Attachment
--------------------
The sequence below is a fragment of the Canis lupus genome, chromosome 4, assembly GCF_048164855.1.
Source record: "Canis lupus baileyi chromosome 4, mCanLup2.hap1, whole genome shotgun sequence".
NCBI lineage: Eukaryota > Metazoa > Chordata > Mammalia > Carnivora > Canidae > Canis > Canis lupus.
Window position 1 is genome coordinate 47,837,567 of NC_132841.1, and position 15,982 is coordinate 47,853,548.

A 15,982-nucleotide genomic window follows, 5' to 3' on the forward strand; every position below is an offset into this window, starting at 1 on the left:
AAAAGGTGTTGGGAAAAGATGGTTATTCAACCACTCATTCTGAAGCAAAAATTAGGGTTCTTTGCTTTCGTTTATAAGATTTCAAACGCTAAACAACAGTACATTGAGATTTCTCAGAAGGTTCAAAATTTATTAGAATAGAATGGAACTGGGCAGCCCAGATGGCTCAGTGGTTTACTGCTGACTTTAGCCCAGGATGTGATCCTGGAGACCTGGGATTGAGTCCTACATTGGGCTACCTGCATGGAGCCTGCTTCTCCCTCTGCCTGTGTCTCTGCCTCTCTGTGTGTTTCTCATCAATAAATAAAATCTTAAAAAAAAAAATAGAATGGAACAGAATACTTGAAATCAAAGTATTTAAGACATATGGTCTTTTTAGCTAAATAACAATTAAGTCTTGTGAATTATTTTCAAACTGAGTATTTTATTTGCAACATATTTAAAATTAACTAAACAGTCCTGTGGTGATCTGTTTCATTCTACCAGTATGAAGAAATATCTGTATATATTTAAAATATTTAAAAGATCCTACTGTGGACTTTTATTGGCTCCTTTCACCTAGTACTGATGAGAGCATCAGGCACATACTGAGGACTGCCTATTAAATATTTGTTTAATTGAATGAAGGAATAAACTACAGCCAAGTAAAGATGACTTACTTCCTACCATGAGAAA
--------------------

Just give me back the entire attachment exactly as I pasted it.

The sequence below is a fragment of the Canis lupus genome, chromosome 4, assembly GCF_048164855.1.
Source record: "Canis lupus baileyi chromosome 4, mCanLup2.hap1, whole genome shotgun sequence".
NCBI lineage: Eukaryota > Metazoa > Chordata > Mammalia > Carnivora > Canidae > Canis > Canis lupus.
Window position 1 is genome coordinate 47,837,567 of NC_132841.1, and position 15,982 is coordinate 47,853,548.

A 15,982-nucleotide genomic window follows, 5' to 3' on the forward strand; every position below is an offset into this window, starting at 1 on the left:
AAAAGGTGTTGGGAAAAGATGGTTATTCAACCACTCATTCTGAAGCAAAAATTAGGGTTCTTTGCTTTCGTTTATAAGATTTCAAACGCTAAACAACAGTACATTGAGATTTCTCAGAAGGTTCAAAATTTATTAGAATAGAATGGAACTGGGCAGCCCAGATGGCTCAGTGGTTTACTGCTGACTTTAGCCCAGGATGTGATCCTGGAGACCTGGGATTGAGTCCTACATTGGGCTACCTGCATGGAGCCTGCTTCTCCCTCTGCCTGTGTCTCTGCCTCTCTGTGTGTTTCTCATCAATAAATAAAATCTTAAAAAAAAAAATAGAATGGAACAGAATACTTGAAATCAAAGTATTTAAGACATATGGTCTTTTTAGCTAAATAACAATTAAGTCTTGTGAATTATTTTCAAACTGAGTATTTTATTTGCAACATATTTAAAATTAACTAAACAGTCCTGTGGTGATCTGTTTCATTCTACCAGTATGAAGAAATATCTGTATATATTTAAAATATTTAAAAGATCCTACTGTGGACTTTTATTGGCTCCTTTCACCTAGTACTGATGAGAGCATCAGGCACATACTGAGGACTGCCTATTAAATATTTGTTTAATTGAATGAAGGAATAAACTACAGCCAAGTAAAGATGACTTACTTCCTACCATGAGAAA